Guest blog: Bias Against Disabled Candidates

Today a guest blog from Mike Duxbury with some remarkable findings from research about bias against disabled candidates:

The following report was instigated 5 years ago having discussed with a number of people both from Job Centre Plus, Guide Dogs for the Blind, Action for Blind People and the RNIB.

Having seen some statistics in 2011 where it reveals around 85% of blind people being unemployed and 65% of those being unemployable. Whilst I am very aware that a lot of sight loss happens later in life there are in excess of 400,000 people who are totally blind of a working age.

The reason for looking at blindness is because this is one of the areas where companies perceive that more is required to be changed or adapted within the work place.

In the past expensive and complex assistive technology was needed to be implemented for a lot of blind people in order to be competitive within the workplace and this has led to many employers perceiving this to be complex and costly in order to adapt their environments to accommodate some of the sensory people.

In 2016 with the advancement in speech technology, accessible telecommunications, low cost screen readers and scanning tools within mobiles it has meant that very little needs to be changed to employ sensory impaired people.

There appears to be an issue with the following 3 areas-:

1)   There is still a high level of fear within the U.K. employment market around the employing of sensory impaired people, as many do not understand the raft of technology that now allows this segment of people to be equal and compatible to anybody else.

2)   A lack of education around the understanding of what is needed to employ a sensory impaired person, as mentioned above 20 years ago a high level of cost was needed however today the same technology can be used for sensory impaired and able bodied persons as many devices including tablets have differing levels of accessibility built in at no extra cost

3)   Many managers who are sifting through applications for new roles within organisations are still shying away from interviewing many sensory impaired people and this appears to be a fear of saying and doing the wrong thing and causing embarrassment and offence but I feel as a blind person myself this is completely the opposite to what is needed. Many managers will only be inclusive and fulfill the equal opportunities policies if they are willing to be open minded, open to discussion and open to having their own views challenged around their knowledge of sensory impairment.

I feel that certainly on this third point this is where the major stumbling block appears to be as if you can’t get past the application stage you will never get to the employment stage.

Therefore over the last 5 years we have carried out over 500 applications to differing companies with some startling outcomes where we have both included the applicant’s disability and where this has been completely left out.

I have broken the 513 applications down as follows: –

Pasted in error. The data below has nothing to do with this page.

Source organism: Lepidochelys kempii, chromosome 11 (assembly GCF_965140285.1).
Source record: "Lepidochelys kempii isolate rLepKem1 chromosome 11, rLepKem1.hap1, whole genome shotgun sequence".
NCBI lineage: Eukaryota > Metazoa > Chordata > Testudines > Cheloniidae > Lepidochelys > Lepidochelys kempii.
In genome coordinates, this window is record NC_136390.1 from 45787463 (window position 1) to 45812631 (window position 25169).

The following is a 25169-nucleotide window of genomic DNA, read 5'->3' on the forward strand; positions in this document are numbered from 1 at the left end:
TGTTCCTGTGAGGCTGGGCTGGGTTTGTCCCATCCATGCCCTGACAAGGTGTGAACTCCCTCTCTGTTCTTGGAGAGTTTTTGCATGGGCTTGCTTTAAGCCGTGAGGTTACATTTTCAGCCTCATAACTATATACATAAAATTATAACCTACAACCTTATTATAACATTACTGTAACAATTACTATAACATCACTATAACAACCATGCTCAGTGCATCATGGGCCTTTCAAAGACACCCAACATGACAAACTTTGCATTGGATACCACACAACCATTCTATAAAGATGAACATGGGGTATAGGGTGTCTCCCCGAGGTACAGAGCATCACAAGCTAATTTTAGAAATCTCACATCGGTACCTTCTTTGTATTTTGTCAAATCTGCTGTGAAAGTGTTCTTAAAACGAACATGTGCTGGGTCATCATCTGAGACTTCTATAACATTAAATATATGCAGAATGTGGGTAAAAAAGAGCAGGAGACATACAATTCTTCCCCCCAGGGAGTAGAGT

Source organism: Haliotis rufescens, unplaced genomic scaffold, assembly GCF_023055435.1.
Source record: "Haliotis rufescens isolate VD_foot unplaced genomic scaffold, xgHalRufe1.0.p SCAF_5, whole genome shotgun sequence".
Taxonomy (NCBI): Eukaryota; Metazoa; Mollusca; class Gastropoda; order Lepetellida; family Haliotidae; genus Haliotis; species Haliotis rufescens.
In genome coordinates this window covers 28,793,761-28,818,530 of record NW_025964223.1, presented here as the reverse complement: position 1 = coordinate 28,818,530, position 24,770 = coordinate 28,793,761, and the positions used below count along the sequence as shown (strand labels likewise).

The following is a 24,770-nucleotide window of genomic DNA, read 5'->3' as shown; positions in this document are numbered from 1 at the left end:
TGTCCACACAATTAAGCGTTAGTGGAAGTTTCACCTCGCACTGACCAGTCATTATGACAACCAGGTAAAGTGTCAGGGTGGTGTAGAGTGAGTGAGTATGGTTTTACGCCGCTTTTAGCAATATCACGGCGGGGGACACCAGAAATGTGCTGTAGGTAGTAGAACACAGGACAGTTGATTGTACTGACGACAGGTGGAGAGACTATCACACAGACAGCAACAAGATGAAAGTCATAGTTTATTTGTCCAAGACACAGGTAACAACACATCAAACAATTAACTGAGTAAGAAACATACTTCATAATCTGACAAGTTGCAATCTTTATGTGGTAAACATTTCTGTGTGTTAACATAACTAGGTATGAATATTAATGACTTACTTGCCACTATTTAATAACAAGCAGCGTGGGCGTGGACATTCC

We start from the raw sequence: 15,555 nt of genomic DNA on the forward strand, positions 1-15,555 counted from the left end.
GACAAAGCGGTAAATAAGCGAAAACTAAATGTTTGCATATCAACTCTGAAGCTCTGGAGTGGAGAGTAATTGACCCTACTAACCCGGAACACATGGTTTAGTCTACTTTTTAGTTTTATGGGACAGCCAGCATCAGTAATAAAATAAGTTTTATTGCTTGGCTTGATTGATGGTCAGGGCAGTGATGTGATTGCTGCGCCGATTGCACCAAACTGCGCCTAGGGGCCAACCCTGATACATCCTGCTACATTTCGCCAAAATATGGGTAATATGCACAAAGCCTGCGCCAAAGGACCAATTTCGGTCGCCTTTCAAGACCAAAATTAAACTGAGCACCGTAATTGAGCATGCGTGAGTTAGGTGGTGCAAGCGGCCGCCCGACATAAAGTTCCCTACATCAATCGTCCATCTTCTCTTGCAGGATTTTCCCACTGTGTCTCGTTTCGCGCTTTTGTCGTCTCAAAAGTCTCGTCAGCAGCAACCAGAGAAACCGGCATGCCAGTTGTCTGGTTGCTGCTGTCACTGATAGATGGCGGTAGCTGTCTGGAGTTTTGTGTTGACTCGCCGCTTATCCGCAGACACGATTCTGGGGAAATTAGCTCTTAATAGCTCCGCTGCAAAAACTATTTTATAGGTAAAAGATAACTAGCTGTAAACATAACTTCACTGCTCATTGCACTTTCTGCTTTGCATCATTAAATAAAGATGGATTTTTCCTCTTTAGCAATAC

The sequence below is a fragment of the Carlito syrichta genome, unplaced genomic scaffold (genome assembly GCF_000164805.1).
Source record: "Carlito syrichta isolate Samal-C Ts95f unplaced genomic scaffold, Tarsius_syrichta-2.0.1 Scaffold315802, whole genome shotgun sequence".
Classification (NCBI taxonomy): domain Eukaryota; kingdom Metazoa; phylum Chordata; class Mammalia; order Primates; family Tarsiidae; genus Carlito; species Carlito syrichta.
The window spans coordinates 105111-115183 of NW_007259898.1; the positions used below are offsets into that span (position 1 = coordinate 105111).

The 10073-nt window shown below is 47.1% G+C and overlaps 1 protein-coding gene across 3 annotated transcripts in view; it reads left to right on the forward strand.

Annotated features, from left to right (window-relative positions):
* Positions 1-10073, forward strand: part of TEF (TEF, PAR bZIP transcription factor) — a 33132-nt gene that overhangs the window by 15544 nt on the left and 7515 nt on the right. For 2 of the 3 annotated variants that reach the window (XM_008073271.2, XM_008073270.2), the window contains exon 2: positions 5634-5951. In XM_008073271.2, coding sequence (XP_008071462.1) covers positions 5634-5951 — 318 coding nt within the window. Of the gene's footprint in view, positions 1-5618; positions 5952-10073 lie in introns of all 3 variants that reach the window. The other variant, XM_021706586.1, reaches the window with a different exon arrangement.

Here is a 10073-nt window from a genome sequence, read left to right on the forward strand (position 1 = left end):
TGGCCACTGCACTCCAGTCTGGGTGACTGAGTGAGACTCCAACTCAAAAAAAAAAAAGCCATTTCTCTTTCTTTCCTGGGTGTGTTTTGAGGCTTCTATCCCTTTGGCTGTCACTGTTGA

In the field where no disability has been mentioned we have done around 247 applications of which interviews and further steps i.e. being passed to companies from agencies, getting one or more interviews is around 197 positives results.

Once they identified that there was a disability only 23 went on to be looked at in any further light.

With regards to the 266 where disability was mentioned in all the applications, there were only 7 positive results, 7 interviews, next steps and in one incident all criteria was passed and achieved, however the outcome was that their systems would not be compatible, even without investigating as it was felt a lot of work/expense would be required.

All applications were sent to companies that had an “equal opportunities policy” but I think many companies have this in place purely to meet U.K. regulations and to be viewed of as having corporate social responsibility.

Many of the companies that have been involved with the above process have thrown up some significant surprises due to their global claims around good personnel and employee understanding but I am not sure whether many of these applications ever get beyond individuals who’s knowledge of disability especially sensory impairments and the ease of accommodating and employing this segment of people has less challenges and in many cases none that they would expect or have an understanding of.

I am not going to name any companies as this is not an exercise to disgrace or champion any individual companies, but merely a document to outline the problems we still face in 2016 and how disability and employment for what ever reason are failing each other and many employers are losing out on some significant skill bases.

One of the other significant challenges is that many organisations that represent certain disabled groups are also failing to employ those whom they represent in order to bring true understanding and an outward appearance to others leaving many companies wondering the reasons around the non-employment of disabled people within certain organisations/ charity groups.

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